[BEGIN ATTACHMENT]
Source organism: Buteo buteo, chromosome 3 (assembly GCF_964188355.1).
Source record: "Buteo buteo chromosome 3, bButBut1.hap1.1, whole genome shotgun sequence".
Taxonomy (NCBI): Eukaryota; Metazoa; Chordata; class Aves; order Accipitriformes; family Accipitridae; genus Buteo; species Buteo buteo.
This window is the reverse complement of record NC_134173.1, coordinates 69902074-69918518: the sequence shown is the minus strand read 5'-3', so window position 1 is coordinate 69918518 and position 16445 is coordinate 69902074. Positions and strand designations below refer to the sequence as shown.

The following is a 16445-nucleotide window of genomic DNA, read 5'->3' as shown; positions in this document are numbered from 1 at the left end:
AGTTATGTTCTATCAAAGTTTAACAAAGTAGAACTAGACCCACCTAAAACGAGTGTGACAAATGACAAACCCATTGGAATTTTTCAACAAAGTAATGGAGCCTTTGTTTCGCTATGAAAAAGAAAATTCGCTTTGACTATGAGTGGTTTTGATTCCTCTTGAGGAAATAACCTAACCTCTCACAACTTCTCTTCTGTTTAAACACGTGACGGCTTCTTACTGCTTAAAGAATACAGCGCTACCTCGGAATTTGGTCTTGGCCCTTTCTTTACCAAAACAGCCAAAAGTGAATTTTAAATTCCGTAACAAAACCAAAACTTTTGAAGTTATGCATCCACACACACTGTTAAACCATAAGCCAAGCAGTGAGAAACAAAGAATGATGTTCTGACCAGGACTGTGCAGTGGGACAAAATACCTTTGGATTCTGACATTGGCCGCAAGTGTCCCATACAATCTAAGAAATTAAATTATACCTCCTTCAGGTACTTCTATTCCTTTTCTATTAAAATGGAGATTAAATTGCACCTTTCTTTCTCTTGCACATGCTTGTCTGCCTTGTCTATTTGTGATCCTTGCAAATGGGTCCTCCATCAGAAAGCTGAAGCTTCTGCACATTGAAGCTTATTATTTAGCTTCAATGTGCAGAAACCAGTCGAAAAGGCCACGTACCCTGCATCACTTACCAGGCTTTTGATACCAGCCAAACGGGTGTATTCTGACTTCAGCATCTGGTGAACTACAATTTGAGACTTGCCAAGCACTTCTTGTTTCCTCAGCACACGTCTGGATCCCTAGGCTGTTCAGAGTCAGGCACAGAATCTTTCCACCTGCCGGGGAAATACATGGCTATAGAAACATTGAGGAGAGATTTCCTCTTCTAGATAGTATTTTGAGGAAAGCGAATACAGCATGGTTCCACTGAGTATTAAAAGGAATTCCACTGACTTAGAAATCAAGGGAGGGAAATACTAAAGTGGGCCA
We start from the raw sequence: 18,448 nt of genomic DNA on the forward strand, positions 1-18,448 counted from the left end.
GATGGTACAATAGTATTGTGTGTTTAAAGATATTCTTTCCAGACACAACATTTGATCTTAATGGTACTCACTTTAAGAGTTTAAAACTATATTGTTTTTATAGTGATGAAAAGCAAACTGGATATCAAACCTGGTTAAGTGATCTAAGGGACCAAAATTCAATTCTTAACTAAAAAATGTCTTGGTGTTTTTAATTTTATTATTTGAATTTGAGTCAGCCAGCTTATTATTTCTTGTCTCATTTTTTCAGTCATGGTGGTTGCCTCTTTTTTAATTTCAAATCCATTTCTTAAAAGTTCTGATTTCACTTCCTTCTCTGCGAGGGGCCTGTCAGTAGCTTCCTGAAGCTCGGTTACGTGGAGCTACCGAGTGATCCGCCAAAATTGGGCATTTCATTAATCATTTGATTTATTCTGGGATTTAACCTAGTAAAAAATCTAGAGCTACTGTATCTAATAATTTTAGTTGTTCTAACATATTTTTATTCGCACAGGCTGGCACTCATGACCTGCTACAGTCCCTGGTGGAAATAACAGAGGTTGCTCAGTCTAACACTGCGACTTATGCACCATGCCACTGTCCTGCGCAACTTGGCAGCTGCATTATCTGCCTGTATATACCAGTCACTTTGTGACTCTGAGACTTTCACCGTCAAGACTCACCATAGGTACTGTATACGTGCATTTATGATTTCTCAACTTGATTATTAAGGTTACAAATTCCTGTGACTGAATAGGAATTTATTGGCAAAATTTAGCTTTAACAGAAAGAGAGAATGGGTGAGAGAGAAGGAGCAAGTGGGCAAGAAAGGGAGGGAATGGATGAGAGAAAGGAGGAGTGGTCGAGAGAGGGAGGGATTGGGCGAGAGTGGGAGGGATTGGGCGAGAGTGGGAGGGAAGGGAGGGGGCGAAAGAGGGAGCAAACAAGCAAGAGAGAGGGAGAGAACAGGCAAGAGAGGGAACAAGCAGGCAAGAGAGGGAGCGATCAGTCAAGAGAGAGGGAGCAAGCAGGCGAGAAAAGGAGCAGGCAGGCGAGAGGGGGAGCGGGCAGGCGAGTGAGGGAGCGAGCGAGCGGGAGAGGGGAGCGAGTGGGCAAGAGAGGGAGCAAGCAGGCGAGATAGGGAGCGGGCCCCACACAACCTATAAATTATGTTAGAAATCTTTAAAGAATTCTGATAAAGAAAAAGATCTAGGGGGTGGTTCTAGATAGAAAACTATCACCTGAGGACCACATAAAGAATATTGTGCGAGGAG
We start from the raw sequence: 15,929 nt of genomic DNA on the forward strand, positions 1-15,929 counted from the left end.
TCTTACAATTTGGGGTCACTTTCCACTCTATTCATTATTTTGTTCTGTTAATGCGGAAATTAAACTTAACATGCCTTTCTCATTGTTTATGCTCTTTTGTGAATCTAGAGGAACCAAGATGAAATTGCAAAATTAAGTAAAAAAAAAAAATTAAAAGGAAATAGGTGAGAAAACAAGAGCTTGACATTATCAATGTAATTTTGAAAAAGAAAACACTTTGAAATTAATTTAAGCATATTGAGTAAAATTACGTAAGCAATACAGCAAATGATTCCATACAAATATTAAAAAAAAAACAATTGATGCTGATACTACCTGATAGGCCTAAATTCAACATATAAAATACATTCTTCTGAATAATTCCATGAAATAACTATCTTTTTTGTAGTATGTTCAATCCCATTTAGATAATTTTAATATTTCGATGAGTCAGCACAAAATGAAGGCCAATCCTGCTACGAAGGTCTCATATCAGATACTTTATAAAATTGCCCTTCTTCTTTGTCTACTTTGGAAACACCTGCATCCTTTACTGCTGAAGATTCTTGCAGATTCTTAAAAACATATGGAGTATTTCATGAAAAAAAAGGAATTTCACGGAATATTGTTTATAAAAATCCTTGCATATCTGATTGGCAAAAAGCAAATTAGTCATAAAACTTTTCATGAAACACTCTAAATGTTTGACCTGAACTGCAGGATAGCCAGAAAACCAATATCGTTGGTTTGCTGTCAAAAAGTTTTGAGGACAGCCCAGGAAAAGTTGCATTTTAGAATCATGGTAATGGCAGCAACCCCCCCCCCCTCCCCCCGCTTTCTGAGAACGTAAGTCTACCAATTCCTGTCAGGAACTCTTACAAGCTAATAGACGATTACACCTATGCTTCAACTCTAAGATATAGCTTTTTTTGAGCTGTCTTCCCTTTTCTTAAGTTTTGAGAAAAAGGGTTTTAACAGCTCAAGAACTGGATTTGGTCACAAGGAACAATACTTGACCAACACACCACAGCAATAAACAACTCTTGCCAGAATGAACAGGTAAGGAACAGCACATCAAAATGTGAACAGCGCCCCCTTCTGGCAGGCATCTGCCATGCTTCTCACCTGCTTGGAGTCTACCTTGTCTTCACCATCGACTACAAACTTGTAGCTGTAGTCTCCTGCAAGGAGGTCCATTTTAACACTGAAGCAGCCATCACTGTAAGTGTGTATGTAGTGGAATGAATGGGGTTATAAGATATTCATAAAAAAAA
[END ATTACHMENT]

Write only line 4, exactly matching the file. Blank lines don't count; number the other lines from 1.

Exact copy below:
This window is the reverse complement of record NC_134173.1, coordinates 69902074-69918518: the sequence shown is the minus strand read 5'-3', so window position 1 is coordinate 69918518 and position 16445 is coordinate 69902074. Positions and strand designations below refer to the sequence as shown.